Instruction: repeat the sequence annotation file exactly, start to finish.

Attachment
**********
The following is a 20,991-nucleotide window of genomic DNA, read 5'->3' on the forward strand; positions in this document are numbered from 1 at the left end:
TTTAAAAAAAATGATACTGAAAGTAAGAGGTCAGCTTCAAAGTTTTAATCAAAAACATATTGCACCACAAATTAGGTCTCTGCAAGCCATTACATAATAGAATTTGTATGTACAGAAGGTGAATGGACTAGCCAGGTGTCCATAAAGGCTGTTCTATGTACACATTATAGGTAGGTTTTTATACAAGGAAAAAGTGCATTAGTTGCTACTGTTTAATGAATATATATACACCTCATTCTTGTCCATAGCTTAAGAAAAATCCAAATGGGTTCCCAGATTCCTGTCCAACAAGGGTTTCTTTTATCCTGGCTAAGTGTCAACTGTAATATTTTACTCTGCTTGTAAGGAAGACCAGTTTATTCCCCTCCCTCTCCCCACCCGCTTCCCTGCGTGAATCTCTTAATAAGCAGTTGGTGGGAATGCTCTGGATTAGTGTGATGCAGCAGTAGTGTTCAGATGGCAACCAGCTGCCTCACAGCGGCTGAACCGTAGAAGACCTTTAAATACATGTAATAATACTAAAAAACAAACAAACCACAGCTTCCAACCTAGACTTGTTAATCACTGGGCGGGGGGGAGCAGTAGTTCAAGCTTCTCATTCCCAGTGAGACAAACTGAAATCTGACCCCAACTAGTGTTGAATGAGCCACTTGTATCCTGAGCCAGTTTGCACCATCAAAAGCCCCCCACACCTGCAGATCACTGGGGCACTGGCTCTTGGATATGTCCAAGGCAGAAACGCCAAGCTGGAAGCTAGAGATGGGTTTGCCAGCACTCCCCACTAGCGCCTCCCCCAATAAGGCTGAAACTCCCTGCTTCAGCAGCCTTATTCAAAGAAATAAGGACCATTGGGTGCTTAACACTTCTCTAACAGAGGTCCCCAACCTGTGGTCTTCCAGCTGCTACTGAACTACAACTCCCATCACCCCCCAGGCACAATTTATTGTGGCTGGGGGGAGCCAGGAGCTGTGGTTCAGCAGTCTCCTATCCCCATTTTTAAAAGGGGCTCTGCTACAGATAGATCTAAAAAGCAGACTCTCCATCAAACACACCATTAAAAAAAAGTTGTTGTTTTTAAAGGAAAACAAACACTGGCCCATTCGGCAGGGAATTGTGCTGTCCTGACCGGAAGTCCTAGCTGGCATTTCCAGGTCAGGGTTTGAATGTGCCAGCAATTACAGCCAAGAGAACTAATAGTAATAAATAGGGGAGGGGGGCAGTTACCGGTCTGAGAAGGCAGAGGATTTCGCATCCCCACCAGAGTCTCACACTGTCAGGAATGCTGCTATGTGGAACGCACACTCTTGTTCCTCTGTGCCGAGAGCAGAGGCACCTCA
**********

The following is a 20,991-nucleotide window of genomic DNA, read 5'->3' on the forward strand; positions in this document are numbered from 1 at the left end:
TTTAAAAAAAATGATACTGAAAGTAAGAGGTCAGCTTCAAAGTTTTAATCAAAAACATATTGCACCACAAATTAGGTCTCTGCAAGCCATTACATAATAGAATTTGTATGTACAGAAGGTGAATGGACTAGCCAGGTGTCCATAAAGGCTGTTCTATGTACACATTATAGGTAGGTTTTTATACAAGGAAAAAGTGCATTAGTTGCTACTGTTTAATGAATATATATACACCTCATTCTTGTCCATAGCTTAAGAAAAATCCAAATGGGTTCCCAGATTCCTGTCCAACAAGGGTTTCTTTTATCCTGGCTAAGTGTCAACTGTAATATTTTACTCTGCTTGTAAGGAAGACCAGTTTATTCCCCTCCCTCTCCCCACCCGCTTCCCTGCGTGAATCTCTTAATAAGCAGTTGGTGGGAATGCTCTGGATTAGTGTGATGCAGCAGTAGTGTTCAGATGGCAACCAGCTGCCTCACAGCGGCTGAACCGTAGAAGACCTTTAAATACATGTAATAATACTAAAAAACAAACAAACCACAGCTTCCAACCTAGACTTGTTAATCACTGGGCGGGGGGGAGCAGTAGTTCAAGCTTCTCATTCCCAGTGAGACAAACTGAAATCTGACCCCAACTAGTGTTGAATGAGCCACTTGTATCCTGAGCCAGTTTGCACCATCAAAAGCCCCCCACACCTGCAGATCACTGGGGCACTGGCTCTTGGATATGTCCAAGGCAGAAACGCCAAGCTGGAAGCTAGAGATGGGTTTGCCAGCACTCCCCACTAGCGCCTCCCCCAATAAGGCTGAAACTCCCTGCTTCAGCAGCCTTATTCAAAGAAATAAGGACCATTGGGTGCTTAACACTTCTCTAACAGAGGTCCCCAACCTGTGGTCTTCCAGCTGCTACTGAACTACAACTCCCATCACCCCCCAGGCACAATTTATTGTGGCTGGGGGGAGCCAGGAGCTGTGGTTCAGCAGTCTCCTATCCCCATTTTTAAAAGGGGCTCTGCTACAGATAGATCTAAAAAGCAGACTCTCCATCAAACACACCATTAAAAAAAAGTTGTTGTTTTTAAAGGAAAACAAACACTGGCCCATTCGGCAGGGAATTGTGCTGTCCTGACCGGAAGTCCTAGCTGGCATTTCCAGGTCAGGGTTTGAATGTGCCAGCAATTACAGCCAAGAGAACTAATAGTAATAAATAGGGGAGGGGGGCAGTTACCGGTCTGAGAAGGCAGAGGATTTCGCATCCCCACCAGAGTCTCACACTGTCAGGAATGCTGCTATGTGGAACGCACACTCTTGTTCCTCTGTGCCGAGAGCAGAGGCACCTCA